Atonal music: Music made with sounds that do not reflect those of conventional music, such as “minimalistic music” or played in uncommon scales. Untrained listeners usually perceive this kind of music as unpleasant.
Music on time perception: Many studies have suggested that music makes time fly by.
- The research: Several studies conducted since the 1970s have repeatedly suggested that listening to music leads you an underestimation of time. For example, in a experiment conducted in 2010, a temporal bisection task was used to compare time perception while listening to either sad or happy computer generated music. How participants judged time while listening to music was compared to how they judged time while listening to atonal music. It was found that people tended to underestimate time intervals when listening to music (compared to when they listened to the atonal music), regardless of whether this music was happy or sad. Many experiments have tried to figure out whether how much someone likes or is familiar with the music or how loud or fast the music is can have an effect on time perception, but the results so far have been conflicting.4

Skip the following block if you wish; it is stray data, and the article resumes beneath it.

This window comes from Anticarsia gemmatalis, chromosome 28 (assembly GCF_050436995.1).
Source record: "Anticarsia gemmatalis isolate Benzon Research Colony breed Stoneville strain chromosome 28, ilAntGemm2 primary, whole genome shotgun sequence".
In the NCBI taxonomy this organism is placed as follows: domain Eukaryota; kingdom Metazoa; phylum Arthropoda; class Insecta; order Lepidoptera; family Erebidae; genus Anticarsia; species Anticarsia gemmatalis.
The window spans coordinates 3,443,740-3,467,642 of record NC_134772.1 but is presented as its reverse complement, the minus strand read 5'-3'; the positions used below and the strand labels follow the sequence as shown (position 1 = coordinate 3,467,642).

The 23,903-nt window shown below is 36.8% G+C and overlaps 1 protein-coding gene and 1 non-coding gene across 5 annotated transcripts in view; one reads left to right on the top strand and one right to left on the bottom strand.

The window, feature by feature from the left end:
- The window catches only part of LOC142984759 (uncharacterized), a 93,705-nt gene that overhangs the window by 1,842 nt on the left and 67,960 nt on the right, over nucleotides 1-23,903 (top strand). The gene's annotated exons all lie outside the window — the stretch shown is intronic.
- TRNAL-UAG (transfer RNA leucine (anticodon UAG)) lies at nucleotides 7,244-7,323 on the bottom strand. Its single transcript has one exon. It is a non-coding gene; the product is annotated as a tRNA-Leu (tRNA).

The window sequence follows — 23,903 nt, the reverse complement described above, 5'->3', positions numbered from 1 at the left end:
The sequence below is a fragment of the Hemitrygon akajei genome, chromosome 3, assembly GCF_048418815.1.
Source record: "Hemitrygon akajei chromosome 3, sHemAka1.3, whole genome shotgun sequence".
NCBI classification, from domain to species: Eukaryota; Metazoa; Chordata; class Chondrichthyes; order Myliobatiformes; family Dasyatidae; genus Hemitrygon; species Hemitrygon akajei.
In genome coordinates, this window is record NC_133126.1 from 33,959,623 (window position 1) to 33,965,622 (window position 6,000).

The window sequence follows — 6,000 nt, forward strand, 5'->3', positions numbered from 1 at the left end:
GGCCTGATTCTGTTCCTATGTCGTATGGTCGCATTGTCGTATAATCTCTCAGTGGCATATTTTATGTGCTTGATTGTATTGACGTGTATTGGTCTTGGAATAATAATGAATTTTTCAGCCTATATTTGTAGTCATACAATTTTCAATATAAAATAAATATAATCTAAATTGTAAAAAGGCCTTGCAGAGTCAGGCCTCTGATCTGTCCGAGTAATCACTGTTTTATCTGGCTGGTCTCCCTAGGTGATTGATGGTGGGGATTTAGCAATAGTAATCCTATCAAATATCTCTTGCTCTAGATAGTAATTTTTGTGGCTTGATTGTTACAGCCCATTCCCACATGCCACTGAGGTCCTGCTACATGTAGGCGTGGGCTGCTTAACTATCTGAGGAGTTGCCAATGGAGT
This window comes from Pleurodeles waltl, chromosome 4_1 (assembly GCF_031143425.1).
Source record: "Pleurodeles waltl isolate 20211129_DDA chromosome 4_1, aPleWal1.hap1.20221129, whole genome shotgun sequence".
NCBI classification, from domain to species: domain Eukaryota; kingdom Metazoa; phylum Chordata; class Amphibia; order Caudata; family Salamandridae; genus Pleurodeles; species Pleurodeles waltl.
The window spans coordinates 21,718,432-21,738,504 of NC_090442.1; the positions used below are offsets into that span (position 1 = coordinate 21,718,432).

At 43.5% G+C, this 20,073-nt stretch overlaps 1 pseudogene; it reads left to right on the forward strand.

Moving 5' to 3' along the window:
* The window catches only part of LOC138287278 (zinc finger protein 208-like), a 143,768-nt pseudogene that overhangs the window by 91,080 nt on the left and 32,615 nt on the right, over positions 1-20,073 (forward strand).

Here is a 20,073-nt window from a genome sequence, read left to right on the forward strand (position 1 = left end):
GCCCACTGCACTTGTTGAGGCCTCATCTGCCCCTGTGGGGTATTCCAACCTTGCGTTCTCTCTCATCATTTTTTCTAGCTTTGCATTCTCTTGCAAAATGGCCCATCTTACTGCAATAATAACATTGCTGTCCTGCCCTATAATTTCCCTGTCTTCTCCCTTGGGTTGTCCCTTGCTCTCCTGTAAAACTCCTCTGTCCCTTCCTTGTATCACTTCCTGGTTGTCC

- What does this all mean? : In short, these studies suggest that time flies while listening to music! However, it is still unknown whether other factors (enjoy ability, familiarity, volume or speed) have any further effects on this underestimation.
Self-chosen music on pain tolerance: Listening to a personal music collection can improve how well people are able to withstand painful conditions.
- The research: In a series of studies, participants were asked to put their hands in extremely cold water until they could no longer stand it anymore (this is known as the “cold presser technique”). In one study, people were able to keep their hands in the water for longer while listening to music they selected themselves, compared to when they listened to “relaxing music” chosen by the experimenter. These people also reported that they felt more in control over their pain while listening to their own music. In another similar study, participants kept their hands in water for longer and reported feeling like they had more control over their pain when listening to their choice of music compared to when they endured the pain in silence.5